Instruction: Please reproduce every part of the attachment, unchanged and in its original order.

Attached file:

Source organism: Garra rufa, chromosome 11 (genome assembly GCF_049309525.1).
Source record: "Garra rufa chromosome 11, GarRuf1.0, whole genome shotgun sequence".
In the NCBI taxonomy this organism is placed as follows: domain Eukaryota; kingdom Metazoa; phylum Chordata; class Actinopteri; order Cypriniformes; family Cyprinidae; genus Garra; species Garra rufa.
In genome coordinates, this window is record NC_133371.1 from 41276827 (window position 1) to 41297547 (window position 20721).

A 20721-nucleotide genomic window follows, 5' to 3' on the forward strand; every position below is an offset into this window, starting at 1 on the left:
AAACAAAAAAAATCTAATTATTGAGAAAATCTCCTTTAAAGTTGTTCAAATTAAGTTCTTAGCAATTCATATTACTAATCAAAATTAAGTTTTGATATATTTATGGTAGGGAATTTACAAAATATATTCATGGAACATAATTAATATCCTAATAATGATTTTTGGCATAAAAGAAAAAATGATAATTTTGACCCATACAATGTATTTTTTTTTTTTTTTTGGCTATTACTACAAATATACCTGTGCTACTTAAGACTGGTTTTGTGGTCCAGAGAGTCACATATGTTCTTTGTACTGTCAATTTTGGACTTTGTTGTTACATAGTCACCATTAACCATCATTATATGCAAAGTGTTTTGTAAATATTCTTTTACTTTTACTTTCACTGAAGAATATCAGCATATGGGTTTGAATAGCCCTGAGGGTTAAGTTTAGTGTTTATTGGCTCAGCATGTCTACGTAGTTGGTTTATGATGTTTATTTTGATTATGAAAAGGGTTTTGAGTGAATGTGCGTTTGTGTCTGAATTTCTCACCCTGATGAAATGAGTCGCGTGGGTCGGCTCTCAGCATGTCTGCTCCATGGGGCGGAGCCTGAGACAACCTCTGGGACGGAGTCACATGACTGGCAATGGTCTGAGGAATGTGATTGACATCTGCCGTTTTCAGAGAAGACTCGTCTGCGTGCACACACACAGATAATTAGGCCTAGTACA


Source organism: Garra rufa, chromosome 11 (genome assembly GCF_049309525.1).
Source record: "Garra rufa chromosome 11, GarRuf1.0, whole genome shotgun sequence".
In the NCBI taxonomy this organism is placed as follows: domain Eukaryota; kingdom Metazoa; phylum Chordata; class Actinopteri; order Cypriniformes; family Cyprinidae; genus Garra; species Garra rufa.
In genome coordinates, this window is record NC_133371.1 from 41276827 (window position 1) to 41297547 (window position 20721).

A 20721-nucleotide genomic window follows, 5' to 3' on the forward strand; every position below is an offset into this window, starting at 1 on the left:
AAACAAAAAAAATCTAATTATTGAGAAAATCTCCTTTAAAGTTGTTCAAATTAAGTTCTTAGCAATTCATATTACTAATCAAAATTAAGTTTTGATATATTTATGGTAGGGAATTTACAAAATATATTCATGGAACATAATTAATATCCTAATAATGATTTTTGGCATAAAAGAAAAAATGATAATTTTGACCCATACAATGTATTTTTTTTTTTTTTTTGGCTATTACTACAAATATACCTGTGCTACTTAAGACTGGTTTTGTGGTCCAGAGAGTCACATATGTTCTTTGTACTGTCAATTTTGGACTTTGTTGTTACATAGTCACCATTAACCATCATTATATGCAAAGTGTTTTGTAAATATTCTTTTACTTTTACTTTCACTGAAGAATATCAGCATATGGGTTTGAATAGCCCTGAGGGTTAAGTTTAGTGTTTATTGGCTCAGCATGTCTACGTAGTTGGTTTATGATGTTTATTTTGATTATGAAAAGGGTTTTGAGTGAATGTGCGTTTGTGTCTGAATTTCTCACCCTGATGAAATGAGTCGCGTGGGTCGGCTCTCAGCATGTCTGCTCCATGGGGCGGAGCCTGAGACAACCTCTGGGACGGAGTCACATGACTGGCAATGGTCTGAGGAATGTGATTGACATCTGCCGTTTTCAGAGAAGACTCGTCTGCGTGCACACACACAGATAATTAGGCCTAGTACA